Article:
This is interesting and good to know considering the myriad of narratives on the left that say otherwise.
An article in the New York Times attempts to beef up Mark Begich’s chances of winning relection. Written by Nate Cohn, the headline reads “Alaska Might Be More Friendly to Democrats Than it Appears.”
Cohn explains (emphasis mine):
There’s a serious case that the state would have been competitive in the 2008 presidential election if Sarah Palin, then the governor of Alaska, hadn’t been selected as the Republican nominee for vice president. The state was part of Mr. Obama’s preconvention advertising, and polls showed a single-digit race throughout the summer.
We’ll never know how Mr. Obama would have fared if Ms. Palin hadn’t been on the ballot, but Mr. Obama’s 14-point margin of defeat in 2012 was close to his 13.6-point defeat in Montana, a state where Mr. Obama lost by only 2 points in 2008, and where Mr. Obama didn’t gain as much ground over Mr. Kerry’s performance as he did in Alaska. It seems reasonable to imagine that Mr. Obama would have performed about as well in Alaska as he did in Montana — and therefore that Alaska would have been one of the closest states in the country in 2008.
It’s an interesting argument to make and I respect Cohn’s analytical gifts. Of course it confirms that Governor Palin helped McCain in 2008 just as many of us knew anyway including even being admitted by Steve Schmidt.
After eight years of George W. Bush, Democrats were energized by Obama. He excited the base like no other had done in years which is why their energy was transmitted to the independents. Now, imagine if the Republilcan establishment, with its money, would get behind a similar charasmatic candidate selected by the people who truly represents our values?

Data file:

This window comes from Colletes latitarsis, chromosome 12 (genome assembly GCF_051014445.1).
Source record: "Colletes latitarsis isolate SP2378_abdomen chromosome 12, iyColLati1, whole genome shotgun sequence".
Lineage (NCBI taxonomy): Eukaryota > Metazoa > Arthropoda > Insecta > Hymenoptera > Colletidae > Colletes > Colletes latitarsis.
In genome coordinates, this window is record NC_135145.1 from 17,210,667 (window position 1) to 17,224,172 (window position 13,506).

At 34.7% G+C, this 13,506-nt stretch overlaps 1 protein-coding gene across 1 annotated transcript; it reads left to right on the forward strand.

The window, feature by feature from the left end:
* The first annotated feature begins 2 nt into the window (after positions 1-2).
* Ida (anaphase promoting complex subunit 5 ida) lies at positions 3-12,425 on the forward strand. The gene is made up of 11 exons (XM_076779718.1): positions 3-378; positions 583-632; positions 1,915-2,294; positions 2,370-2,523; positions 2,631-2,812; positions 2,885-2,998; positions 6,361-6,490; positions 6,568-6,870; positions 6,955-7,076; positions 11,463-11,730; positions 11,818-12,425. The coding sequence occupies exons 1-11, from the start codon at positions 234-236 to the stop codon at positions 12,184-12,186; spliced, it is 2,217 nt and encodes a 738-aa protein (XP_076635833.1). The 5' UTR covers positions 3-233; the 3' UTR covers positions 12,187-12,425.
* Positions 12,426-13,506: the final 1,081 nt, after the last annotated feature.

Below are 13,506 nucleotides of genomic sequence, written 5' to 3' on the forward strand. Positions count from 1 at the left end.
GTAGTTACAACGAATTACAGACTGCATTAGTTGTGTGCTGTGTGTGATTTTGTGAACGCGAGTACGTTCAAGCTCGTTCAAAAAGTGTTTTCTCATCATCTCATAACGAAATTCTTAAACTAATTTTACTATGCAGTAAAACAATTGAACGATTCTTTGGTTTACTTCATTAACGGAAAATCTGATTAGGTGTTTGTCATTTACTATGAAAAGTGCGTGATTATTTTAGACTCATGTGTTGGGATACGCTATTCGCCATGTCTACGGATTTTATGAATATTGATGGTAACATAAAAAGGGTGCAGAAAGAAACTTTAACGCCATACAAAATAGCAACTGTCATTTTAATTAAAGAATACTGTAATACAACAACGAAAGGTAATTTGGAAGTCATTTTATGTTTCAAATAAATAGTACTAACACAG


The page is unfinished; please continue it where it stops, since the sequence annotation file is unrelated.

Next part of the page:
He makes another interesting statement, however:
President Obama lost Alaska by only 14 points in 2012.
Well, with the energy generated by the Tea Party and grassroots activists just last year, Steve Lonegan only lost the New Jersey Senate election by 11 points.
If “Alaska Might Be More Friendly to Democrats Than it Appears” on the basis of 14 points in 2012, New Jersey can very well be friendly to conservatives when noting Lonegan’s 11-point trail.
The difference is that national Democrats and their money will back ideologically-exciting candidates that appeal to their base, they’ll have confidence in them, and it takes a lot for them to eat their own. That’s why Obama had a fighting chance in such states.
Unfortunately, the national Republicans and their money haven’t yet figured out this strategy — as Lonegan did it all on his own with good people like Governor Palin and Mark Levin.
Turning the country and its mood around to classic Republican Party ideals and constitional conservatism is possible when media tries to portray it as a lost cause. Thatcher did it, Reagan did it, and it can be done again.